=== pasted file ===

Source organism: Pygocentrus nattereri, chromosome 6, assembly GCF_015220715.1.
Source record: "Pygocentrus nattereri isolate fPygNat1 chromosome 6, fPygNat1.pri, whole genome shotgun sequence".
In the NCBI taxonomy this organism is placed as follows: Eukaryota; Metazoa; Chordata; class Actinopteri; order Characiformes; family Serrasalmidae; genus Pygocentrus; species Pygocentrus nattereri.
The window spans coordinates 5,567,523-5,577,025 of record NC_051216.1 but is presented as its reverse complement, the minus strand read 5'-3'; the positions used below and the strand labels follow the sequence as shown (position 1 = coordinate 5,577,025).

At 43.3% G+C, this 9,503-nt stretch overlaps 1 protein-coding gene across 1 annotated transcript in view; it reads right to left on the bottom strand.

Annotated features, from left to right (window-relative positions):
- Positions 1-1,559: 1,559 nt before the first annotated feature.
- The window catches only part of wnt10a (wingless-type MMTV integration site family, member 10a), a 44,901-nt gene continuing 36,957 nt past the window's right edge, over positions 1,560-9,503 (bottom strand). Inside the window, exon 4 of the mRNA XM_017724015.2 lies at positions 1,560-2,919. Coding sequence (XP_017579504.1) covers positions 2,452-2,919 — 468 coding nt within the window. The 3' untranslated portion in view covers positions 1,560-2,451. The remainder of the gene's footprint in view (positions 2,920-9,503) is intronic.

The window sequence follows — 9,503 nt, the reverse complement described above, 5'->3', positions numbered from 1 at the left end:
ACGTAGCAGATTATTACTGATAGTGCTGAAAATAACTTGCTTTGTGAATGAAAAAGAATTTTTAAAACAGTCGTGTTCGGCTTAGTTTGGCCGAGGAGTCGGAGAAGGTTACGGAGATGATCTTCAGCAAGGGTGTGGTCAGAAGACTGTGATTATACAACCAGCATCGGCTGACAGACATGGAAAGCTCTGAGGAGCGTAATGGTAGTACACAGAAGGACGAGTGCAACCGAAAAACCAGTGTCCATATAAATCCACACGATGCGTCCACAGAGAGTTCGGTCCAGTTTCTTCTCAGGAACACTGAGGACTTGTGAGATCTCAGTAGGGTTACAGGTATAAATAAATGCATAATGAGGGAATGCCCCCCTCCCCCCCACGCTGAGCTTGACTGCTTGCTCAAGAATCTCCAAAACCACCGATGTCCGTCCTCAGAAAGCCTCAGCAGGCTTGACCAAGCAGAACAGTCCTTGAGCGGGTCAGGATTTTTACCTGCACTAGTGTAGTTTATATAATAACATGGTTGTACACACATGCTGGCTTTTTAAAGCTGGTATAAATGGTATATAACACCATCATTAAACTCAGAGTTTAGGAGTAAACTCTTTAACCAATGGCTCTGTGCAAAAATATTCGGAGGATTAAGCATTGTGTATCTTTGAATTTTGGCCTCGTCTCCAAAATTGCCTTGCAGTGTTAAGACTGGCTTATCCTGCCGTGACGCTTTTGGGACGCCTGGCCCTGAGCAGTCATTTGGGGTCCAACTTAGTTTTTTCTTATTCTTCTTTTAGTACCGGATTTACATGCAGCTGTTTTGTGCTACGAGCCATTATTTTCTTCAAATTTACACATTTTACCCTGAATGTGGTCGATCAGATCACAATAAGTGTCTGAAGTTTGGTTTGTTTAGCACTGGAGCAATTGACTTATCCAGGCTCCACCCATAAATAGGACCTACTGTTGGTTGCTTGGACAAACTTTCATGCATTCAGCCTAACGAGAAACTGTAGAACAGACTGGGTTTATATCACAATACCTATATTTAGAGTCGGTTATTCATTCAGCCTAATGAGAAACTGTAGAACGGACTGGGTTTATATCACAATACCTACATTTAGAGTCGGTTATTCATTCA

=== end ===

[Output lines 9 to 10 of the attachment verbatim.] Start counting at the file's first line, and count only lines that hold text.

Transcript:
The window sequence follows — 9,503 nt, the reverse complement described above, 5'->3', positions numbered from 1 at the left end:
ACGTAGCAGATTATTACTGATAGTGCTGAAAATAACTTGCTTTGTGAATGAAAAAGAATTTTTAAAACAGTCGTGTTCGGCTTAGTTTGGCCGAGGAGTCGGAGAAGGTTACGGAGATGATCTTCAGCAAGGGTGTGGTCAGAAGACTGTGATTATACAACCAGCATCGGCTGACAGACATGGAAAGCTCTGAGGAGCGTAATGGTAGTACACAGAAGGACGAGTGCAACCGAAAAACCAGTGTCCATATAAATCCACACGATGCGTCCACAGAGAGTTCGGTCCAGTTTCTTCTCAGGAACACTGAGGACTTGTGAGATCTCAGTAGGGTTACAGGTATAAATAAATGCATAATGAGGGAATGCCCCCCTCCCCCCCACGCTGAGCTTGACTGCTTGCTCAAGAATCTCCAAAACCACCGATGTCCGTCCTCAGAAAGCCTCAGCAGGCTTGACCAAGCAGAACAGTCCTTGAGCGGGTCAGGATTTTTACCTGCACTAGTGTAGTTTATATAATAACATGGTTGTACACACATGCTGGCTTTTTAAAGCTGGTATAAATGGTATATAACACCATCATTAAACTCAGAGTTTAGGAGTAAACTCTTTAACCAATGGCTCTGTGCAAAAATATTCGGAGGATTAAGCATTGTGTATCTTTGAATTTTGGCCTCGTCTCCAAAATTGCCTTGCAGTGTTAAGACTGGCTTATCCTGCCGTGACGCTTTTGGGACGCCTGGCCCTGAGCAGTCATTTGGGGTCCAACTTAGTTTTTTCTTATTCTTCTTTTAGTACCGGATTTACATGCAGCTGTTTTGTGCTACGAGCCATTATTTTCTTCAAATTTACACATTTTACCCTGAATGTGGTCGATCAGATCACAATAAGTGTCTGAAGTTTGGTTTGTTTAGCACTGGAGCAATTGACTTATCCAGGCTCCACCCATAAATAGGACCTACTGTTGGTTGCTTGGACAAACTTTCATGCATTCAGCCTAACGAGAAACTGTAGAACAGACTGGGTTTATATCACAATACCTATATTTAGAGTCGGTTATTCATTCAGCCTAATGAGAAACTGTAGAACGGACTGGGTTTATATCACAATACCTACATTTAGAGTCGGTTATTCATTCA